In this blog post, I'll be detailing how you can exploit the "Guest Network" feature of your Ubiquiti Unifi AP to act as a VLAN-like isolated network for your IOT devices. This is by far not the most elegant solution for isolating clients from your network, and you should only follow the instructions shown here if your router doesn't support VLANs, or if you can't use them for any other reason.
However, if you're in the following situation, do follow along...
- You have some IOT devices, probably from a well-known Chinese marketplace, which you don't trust on your network
- You wish to isolate your IOT devices from the rest of your LAN
- You wish to cut off your IOT devices from the internet
- Your router doesn't support VLAN networks
- Your router doesn't support firewall rules
- You have Ubiquiti APs, but you don't want to buy an expensive Ubiquiti router
- Your can't replace your router easily because your ISP is terrible
Inspired by this post on the Ubiquity forums, I set out to try to use the Guest Network feature on Ubiquiti APs to block certain clients from connecting to the internal network.
Creating the Guest Network
Log into your Unifi Network Controller software. In the Settings, create a new WiFi Guest Hotspot. Don't create a new Network. If your router does not support VLAN tags, it will simply assign your IOT devices an IP within your main subnet anyway, defeating the entire purpose of your isolated network. In addition, you wouldn't be able to define firewall rules anyway because you need an Ubiquiti router to define those in the controller software.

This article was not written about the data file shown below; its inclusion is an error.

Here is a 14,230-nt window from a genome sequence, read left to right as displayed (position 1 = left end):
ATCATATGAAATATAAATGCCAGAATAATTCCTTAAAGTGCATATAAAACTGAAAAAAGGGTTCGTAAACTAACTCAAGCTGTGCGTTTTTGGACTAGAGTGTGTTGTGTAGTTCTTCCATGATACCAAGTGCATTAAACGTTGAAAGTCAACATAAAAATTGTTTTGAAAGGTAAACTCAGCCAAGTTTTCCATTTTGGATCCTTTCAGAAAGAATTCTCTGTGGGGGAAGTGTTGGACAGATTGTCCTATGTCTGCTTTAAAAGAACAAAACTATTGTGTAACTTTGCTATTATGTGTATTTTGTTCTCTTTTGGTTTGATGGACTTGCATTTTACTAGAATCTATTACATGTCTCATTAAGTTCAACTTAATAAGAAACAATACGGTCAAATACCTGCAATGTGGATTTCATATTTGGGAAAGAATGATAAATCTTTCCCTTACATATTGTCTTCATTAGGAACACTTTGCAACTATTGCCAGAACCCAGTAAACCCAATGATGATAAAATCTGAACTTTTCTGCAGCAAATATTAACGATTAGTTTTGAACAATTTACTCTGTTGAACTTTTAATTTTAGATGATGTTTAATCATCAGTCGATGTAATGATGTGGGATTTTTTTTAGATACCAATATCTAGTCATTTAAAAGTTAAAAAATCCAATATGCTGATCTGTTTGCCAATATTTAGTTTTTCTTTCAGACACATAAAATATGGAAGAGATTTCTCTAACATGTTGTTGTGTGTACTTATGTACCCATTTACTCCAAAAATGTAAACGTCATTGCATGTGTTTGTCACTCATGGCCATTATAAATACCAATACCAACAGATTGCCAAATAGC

Give your network a name and a password. Enable the toggle "Guest Portal" and enable Authentication. I've chosen the Voucher authentication, but any other form of authentication will likely work too. It's important that you have some form of authentication, because if you don't, clients immediately gain internet access, which is what we want to avoid. By defining an authentication method (and not giving the client any way to authenticate), we effectively block internet access for all clients on the Guest Network. This replicates the behaviour of WAN firewall rules, but without the firewall.
We still want our IOT gadgets to be able to talk to our central IOT command server, for example a Raspberry Pi running Home Assistant. Under "Allowed Authorization Access", enter the IP address of your command server. Of course, this means you should've set up a static IP for that server. Under "Restricted Authorization Access", make sure to enter the subnet of your local network. This ensures that your IOT devices won't be able to talk to other devices on the network, like your printer or your Plex server, and replicates LAN firewall rules.
Finally, save your network. You can test your configuration by using your laptop or your phone to connect to the IOT network. If you can't go online or ping other devices on your local network, but you can reach your command server, you've set up everything correctly!